‘The essence of good cleaning is that things not only look clean afterwards, but that they are clean.’ [NPSA, 2009]
At all times ‘the hospital environment must be visibly clean; free from non-essential items and equipment, dust and dirt; and acceptable to patients, visitors and staff.’ [Loveday, 2014]
As the COVID-19 pandemic continues, the role of those responsible for cleaning in hospitals has never been more important.
To carry out this vital work, an understanding of cleaning in hospitals is essential and schülke has developed a free, online CPD accredited training module. Called ‘Introduction to surface cleaning in hospital settings’ the course summarises the importance of maintaining a clean hospital environment, offers practical advice about cleaning and includes the latest infection prevention guidance from the Department of Health for hospitals relating to COVID-19.
The easy-to-follow course is accompanied by a multiple choice test to assess the trainee’s understanding of the content. When the module test is completed the trainee will have access to a personalised certificate. Managers can monitor the progress of trainees undertaking the course.
This article is based on some sections of the training module.
How contamination can spread
Before looking at the actual cleaning process, it’s worth considering how contamination can spread in hospitals.
An infected patient can contaminate surfaces and equipment such as floors, walls, bedrails and mattresses, through coughing, sneezing and touching. Microorganisms from these contaminated surfaces and equipment can be transferred to another patient:
Hand hygiene and environmental cleaning can break the chain of transmission, this is why it is so important.
What is cleaning?
‘Cleaning’ describes the physical removal of contamination, soil, dirt or dust from surfaces, but cleaning alone is not sufficient to minimise infection risks. Cleaning is an essential step before disinfection takes place, because disinfection only works on clean surfaces.
In hospitals, cleaning is usually carried out by using dry dusting, wet wiping (pre- saturated wipes or cloths with additional liquids) or mops depending on the type of surface. Removing traces of soil by cleaning, prepares surfaces for disinfection. Germs and bacteria can live in soil which makes disinfection less effective, if the soil has not been removed.
The cleaning process includes the use of a suitable detergent to remove dirt. It breaks up grease and dirt and improves the ability of water to remove soiling, but it doesn’t necessarily eliminate bacteria, viruses, and fungi.
Is disinfection different to cleaning?
Surface cleaning is a two stage process:
Stage 1 = cleaning to remove soiling and some microorganisms
Stage 2 = disinfection to kill or inactivate microorganisms
Disinfection only works on a clean surface. Cleaning which includes the use of a suitable detergent must always happen before surface disinfection, especially on surfaces which look dirty.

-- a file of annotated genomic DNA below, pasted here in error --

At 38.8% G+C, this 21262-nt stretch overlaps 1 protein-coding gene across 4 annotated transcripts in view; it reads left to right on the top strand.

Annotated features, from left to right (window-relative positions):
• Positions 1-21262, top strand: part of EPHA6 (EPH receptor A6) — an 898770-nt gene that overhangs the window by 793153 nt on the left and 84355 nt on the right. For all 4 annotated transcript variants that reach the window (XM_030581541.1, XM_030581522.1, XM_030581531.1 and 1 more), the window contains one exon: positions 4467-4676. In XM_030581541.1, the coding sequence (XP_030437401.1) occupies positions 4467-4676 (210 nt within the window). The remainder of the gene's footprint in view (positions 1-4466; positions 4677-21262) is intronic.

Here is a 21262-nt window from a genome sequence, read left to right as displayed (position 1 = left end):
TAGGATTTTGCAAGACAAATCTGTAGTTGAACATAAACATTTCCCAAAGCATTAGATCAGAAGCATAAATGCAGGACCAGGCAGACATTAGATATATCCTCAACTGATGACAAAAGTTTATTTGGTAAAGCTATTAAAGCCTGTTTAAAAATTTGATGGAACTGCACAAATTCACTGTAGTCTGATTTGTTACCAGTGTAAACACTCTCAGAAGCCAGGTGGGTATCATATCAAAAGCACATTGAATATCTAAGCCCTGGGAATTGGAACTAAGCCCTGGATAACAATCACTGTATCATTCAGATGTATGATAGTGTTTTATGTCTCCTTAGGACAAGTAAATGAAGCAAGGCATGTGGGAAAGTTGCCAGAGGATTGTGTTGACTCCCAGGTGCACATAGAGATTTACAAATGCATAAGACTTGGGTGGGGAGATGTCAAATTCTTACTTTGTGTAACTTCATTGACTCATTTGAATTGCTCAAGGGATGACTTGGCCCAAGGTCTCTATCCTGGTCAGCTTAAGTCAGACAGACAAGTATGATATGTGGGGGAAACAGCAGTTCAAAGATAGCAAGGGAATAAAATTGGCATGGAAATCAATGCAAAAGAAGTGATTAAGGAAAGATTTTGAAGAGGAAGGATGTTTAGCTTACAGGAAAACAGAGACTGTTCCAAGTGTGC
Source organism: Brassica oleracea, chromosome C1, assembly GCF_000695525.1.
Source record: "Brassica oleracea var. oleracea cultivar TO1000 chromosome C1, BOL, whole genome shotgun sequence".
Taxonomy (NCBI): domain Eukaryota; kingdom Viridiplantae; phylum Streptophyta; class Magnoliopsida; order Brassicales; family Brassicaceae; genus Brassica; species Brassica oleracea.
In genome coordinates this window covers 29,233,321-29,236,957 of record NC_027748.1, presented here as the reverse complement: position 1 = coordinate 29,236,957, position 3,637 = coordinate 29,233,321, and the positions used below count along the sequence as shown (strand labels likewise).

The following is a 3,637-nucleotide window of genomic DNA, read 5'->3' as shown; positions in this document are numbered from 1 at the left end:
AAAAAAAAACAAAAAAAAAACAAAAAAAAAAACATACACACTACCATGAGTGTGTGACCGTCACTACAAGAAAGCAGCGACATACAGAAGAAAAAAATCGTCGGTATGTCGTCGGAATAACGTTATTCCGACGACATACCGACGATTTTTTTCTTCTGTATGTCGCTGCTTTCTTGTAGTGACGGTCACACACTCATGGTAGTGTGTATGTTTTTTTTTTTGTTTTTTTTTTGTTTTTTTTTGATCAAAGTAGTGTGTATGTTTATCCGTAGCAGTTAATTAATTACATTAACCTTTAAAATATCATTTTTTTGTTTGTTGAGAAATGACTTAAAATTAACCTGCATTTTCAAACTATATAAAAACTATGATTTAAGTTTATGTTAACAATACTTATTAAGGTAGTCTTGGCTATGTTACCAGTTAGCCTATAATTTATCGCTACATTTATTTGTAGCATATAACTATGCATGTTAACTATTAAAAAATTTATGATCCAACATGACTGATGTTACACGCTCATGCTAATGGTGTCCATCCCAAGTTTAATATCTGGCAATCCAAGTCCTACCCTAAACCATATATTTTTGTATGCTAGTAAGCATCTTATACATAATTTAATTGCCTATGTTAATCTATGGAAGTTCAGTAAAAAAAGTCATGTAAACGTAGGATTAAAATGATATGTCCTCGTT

Some detergents may also be disinfectants. The detergent has a cleaning effect, while the disinfectant eliminates or inactivates the microorganisms on the surface.
When using these products, the first wipe prepares a surface for the disinfection stage. Cleaning physically removes contamination, including some microorganisms and soiling if present. It is a vital step before disinfection, but does not necessarily destroy all microorganisms, even if a surface looks clean.
The second wipe aims to reduce the number of microorganisms to a level that is unlikely to cause infection.
Selecting detergents and disinfectants
Cleaning products such as disinfectants and detergents do not have to be colour coded, unlike items such as mops and buckets.
Only detergent and disinfectant products supplied by the Trust should be used. Products must be prepared and used according to the manufacturers’ instructions. [DoH, 27/3] Recommended product “contact times” must be followed. The contact time is the amount of time needed for the disinfectant to be effective at inactivating microorganisms.
If alternative cleaning agents/disinfectants are to be used, this should only be with advice from the Infection Prevention and Control Team and must conform to EN standard 14476 for virucidal activity [DoH, 2020]
What is enhanced cleaning?
‘There is evidence from other coronaviruses of the potential for widespread contamination of patient rooms or environments, so effective cleaning and decontamination is vital.’ [DoH, 2020]
Enhanced cleaning is when additional cleaning methods are used as well as the standard ones. This may include cleaning some surfaces more frequently or using extra cleaning equipment. Enhanced cleaning may be applied to all areas of the hospital or in specific circumstances, such as cleaning of rooms or bed spaces following the transfer or discharge of patients who are infected with for example COVID-19. This is also called ‘terminal cleaning’.
Accessing the course
The ‘Introduction to surface cleaning in hospital settings’ course can be accessed at work or at home on a variety of smart devices and offers 1 hour and 30 minutes of verifiable CPD. The course can be undertaken as a series of short modules.
Please use this link to find out more: https://www.schuelke-learning.com/course/introduction-to-surface-cleaning-in-hospital-settings
Loveday HP et al, Epic 3: National Evidence-Based Guidelines for Preventing Healthcare-Associated Infections in NHS Hospitals in England, Journal of Hospital Infection 86S1 (2014) S1–S70
The National Patient Safety Agency (NPSA) Revised Cleaning – The Revised Healthcare Cleaning Manual, 2009
Public Health England, Reducing the risk of transmission of COVID-19 in the hospital setting, 5th April 2020, https://www.gov.uk/government/publications/wuhan-novel-coronavirus-infection-prevention-and-control/reducing-the-risk-of-transmission-of-covid-19-in-the-hospital-setting#environmental-decontamination accessed 20th January 2021